Carolina Circle Mall
|Location||Greensboro, North Carolina, USA|
|Opening date||February, 1976|
|Developer||Alpert Investment Corp.|
|No. of stores and services||70+|
|No. of anchor tenants||3|
|Total retail floor area||800,000 square feet (74,300 m²)|
|No. of floors||2|
Carolina Circle Mall opened in 1976, two years after the opening of Four Seasons Mall in southern Greensboro. Carolina Circle Mall was anchored by Belk, Ivey's and Montgomery Ward. Belk opened its doors in February 1976, and Montgomery Ward's, Ivey's and twenty-two other stores opened in August of that year. It was Ivey's first department store in Greensboro. The mall encompassed 800,000 square feet (74,300 m²).
Carolina Circle Mall also featured the only ice skating rink in Greensboro, located in the central corridor of the mall. The mall also had a movie theater, and out-parcel stores such as Toys R Us and a Kmart across Cone Boulevard. Another major tenant was a Piccadilly Cafeteria and a restaurant and bar called Annabelle's. The mall continued to enjoy success and friendly competition with Four Seasons and other retail establishments in town throughout the late 1970s and early 1980s.
In the late 1980s, Carolina Circle Mall's vacancy rate rose when Four Seasons was expanded. To keep up, Carolina Circle Mall was renovated. A food court replaced the ice rink in 1988.
By 1990, Carolina Circle Mall was clearly in decline. A skateboarding park adjacent to the mall drew complaints, as incidents such as drug use increased around the mall's property.
A growing number of gangs combined with a perception of crime kept shoppers away from Carolina Circle Mall. The vacancy rate increased throughout the 1990s. Mainstays such as Waldenbooks, Camelot Music and Radio Shack left the mall. Belk downsized its department store, leasing the lower level to the U.S. Post Office. In 1998 Belk and Dillard's (formerly Ivey's) closed their doors, with Dillard's having previously downgraded to a clearance center leaving Montgomery Ward as the sole anchor and only a handful of inline tenants left. By 2002, with Montgomery Ward in bankruptcy, the closure of that chain signaled the closure of the entire mall.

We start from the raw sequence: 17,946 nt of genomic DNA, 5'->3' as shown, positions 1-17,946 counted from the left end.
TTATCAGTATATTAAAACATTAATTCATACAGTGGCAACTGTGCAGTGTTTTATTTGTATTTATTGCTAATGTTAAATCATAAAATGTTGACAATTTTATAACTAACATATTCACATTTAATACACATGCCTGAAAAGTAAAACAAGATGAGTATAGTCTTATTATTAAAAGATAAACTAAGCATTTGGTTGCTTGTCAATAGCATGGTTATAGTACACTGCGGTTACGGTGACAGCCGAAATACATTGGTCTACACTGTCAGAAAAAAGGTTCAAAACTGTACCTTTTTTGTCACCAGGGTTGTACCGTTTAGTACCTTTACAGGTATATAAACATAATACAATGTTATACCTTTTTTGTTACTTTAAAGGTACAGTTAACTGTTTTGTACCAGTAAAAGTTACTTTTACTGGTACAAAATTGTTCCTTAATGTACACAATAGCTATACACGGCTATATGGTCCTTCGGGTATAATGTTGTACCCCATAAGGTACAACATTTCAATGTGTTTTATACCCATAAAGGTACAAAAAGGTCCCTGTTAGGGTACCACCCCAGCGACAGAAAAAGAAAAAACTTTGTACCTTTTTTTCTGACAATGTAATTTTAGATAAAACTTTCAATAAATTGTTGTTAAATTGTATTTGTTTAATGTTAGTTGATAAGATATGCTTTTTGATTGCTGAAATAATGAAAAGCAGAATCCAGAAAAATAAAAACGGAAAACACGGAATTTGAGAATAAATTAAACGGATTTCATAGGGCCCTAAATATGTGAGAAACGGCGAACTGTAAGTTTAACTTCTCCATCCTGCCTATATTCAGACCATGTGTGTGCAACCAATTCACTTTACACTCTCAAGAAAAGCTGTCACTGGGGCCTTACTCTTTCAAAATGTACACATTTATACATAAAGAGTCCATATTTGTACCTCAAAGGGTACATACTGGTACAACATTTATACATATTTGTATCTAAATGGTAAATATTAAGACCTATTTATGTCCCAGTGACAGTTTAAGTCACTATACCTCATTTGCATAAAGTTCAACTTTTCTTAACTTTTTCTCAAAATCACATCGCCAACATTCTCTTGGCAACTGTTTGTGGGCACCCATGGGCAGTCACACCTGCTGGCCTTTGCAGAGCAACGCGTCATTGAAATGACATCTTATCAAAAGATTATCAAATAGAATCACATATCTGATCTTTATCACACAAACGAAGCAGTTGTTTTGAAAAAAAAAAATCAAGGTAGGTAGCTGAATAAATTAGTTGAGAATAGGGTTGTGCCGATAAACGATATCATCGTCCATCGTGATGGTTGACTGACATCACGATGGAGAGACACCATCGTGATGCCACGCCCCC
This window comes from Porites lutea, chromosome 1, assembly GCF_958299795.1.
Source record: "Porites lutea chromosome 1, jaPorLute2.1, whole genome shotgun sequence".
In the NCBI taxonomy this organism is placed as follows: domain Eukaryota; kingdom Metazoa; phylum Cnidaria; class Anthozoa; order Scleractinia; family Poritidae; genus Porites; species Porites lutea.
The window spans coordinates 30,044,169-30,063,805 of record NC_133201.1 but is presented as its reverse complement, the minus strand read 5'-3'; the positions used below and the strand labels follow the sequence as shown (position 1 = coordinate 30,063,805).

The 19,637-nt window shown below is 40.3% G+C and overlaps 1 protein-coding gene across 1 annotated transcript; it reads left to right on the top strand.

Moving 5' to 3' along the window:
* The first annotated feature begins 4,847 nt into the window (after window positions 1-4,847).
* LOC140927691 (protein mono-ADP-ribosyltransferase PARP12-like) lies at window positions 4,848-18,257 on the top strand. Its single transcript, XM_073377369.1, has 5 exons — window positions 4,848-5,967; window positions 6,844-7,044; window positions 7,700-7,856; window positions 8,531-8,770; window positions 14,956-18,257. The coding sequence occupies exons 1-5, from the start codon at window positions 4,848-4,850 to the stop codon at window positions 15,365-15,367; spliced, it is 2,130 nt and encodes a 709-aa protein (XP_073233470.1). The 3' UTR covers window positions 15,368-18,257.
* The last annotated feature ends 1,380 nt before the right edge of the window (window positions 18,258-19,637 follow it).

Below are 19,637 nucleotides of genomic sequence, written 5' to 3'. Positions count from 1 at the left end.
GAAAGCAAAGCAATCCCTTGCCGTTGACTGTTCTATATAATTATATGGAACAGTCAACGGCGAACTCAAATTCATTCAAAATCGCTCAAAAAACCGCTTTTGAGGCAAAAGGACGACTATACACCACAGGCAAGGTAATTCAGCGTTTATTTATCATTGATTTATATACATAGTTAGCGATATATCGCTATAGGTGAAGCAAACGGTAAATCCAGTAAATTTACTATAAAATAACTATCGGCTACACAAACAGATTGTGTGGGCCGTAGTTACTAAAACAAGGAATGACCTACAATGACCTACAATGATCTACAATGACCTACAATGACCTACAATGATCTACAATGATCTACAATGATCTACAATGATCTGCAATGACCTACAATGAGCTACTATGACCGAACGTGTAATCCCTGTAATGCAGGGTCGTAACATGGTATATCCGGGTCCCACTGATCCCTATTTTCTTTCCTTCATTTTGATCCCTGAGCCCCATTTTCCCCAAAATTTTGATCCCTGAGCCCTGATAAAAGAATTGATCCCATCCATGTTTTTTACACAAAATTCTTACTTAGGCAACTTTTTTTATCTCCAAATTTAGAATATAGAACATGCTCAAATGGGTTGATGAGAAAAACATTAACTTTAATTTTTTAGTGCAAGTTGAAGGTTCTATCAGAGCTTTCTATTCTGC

After the mall closed in 2002, there were many ideas thrown around as to what it should become. Government offices, a branch of Guilford Technical Community College, and a sports complex and indoor fitness facility were some of the ideas that were pitched. Linder Investments purchased the property, and turned some of the parking lots into soccer fields, however the mall structure itself remained vacant and boarded up after constant vandalism.
By June 1st 2005, Walmart had purchased part of the property, and demolition began on Carolina Circle Mall. By 2006, Walmart opened with a strip of new stores. Part of the Ring Road was removed. A Lowe's store replaced the Kmart across Carolina Circle Mall in 2007.